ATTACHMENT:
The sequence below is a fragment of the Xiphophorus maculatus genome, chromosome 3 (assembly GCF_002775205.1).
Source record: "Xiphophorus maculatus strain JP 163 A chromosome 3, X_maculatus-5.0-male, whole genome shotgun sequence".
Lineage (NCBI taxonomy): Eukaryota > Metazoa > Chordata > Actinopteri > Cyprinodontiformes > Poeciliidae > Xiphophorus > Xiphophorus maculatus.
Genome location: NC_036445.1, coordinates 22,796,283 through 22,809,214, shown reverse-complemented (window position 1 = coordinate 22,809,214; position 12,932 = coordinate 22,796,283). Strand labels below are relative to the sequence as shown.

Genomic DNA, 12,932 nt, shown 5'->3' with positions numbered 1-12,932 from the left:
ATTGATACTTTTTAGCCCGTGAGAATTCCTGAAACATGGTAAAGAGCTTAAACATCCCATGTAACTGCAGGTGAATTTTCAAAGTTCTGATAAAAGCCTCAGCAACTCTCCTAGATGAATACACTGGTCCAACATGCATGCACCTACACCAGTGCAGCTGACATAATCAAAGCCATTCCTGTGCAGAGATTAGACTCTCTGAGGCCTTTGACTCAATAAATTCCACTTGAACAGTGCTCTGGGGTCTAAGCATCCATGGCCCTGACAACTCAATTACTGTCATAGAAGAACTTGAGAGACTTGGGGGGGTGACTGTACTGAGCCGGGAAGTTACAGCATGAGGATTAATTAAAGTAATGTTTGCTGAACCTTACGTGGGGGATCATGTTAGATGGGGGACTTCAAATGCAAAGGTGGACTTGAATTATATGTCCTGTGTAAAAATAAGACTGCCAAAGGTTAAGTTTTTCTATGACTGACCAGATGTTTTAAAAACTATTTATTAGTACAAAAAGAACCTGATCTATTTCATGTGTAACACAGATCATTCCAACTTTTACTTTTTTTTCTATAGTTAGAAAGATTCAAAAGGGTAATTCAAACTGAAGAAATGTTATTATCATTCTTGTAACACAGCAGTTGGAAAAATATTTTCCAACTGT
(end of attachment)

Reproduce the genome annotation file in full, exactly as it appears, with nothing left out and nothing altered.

The sequence below is a fragment of the Xiphophorus maculatus genome, chromosome 3 (assembly GCF_002775205.1).
Source record: "Xiphophorus maculatus strain JP 163 A chromosome 3, X_maculatus-5.0-male, whole genome shotgun sequence".
Lineage (NCBI taxonomy): Eukaryota > Metazoa > Chordata > Actinopteri > Cyprinodontiformes > Poeciliidae > Xiphophorus > Xiphophorus maculatus.
Genome location: NC_036445.1, coordinates 22,796,283 through 22,809,214, shown reverse-complemented (window position 1 = coordinate 22,809,214; position 12,932 = coordinate 22,796,283). Strand labels below are relative to the sequence as shown.

Genomic DNA, 12,932 nt, shown 5'->3' with positions numbered 1-12,932 from the left:
ATTGATACTTTTTAGCCCGTGAGAATTCCTGAAACATGGTAAAGAGCTTAAACATCCCATGTAACTGCAGGTGAATTTTCAAAGTTCTGATAAAAGCCTCAGCAACTCTCCTAGATGAATACACTGGTCCAACATGCATGCACCTACACCAGTGCAGCTGACATAATCAAAGCCATTCCTGTGCAGAGATTAGACTCTCTGAGGCCTTTGACTCAATAAATTCCACTTGAACAGTGCTCTGGGGTCTAAGCATCCATGGCCCTGACAACTCAATTACTGTCATAGAAGAACTTGAGAGACTTGGGGGGGTGACTGTACTGAGCCGGGAAGTTACAGCATGAGGATTAATTAAAGTAATGTTTGCTGAACCTTACGTGGGGGATCATGTTAGATGGGGGACTTCAAATGCAAAGGTGGACTTGAATTATATGTCCTGTGTAAAAATAAGACTGCCAAAGGTTAAGTTTTTCTATGACTGACCAGATGTTTTAAAAACTATTTATTAGTACAAAAAGAACCTGATCTATTTCATGTGTAACACAGATCATTCCAACTTTTACTTTTTTTTCTATAGTTAGAAAGATTCAAAAGGGTAATTCAAACTGAAGAAATGTTATTATCATTCTTGTAACACAGCAGTTGGAAAAATATTTTCCAACTGT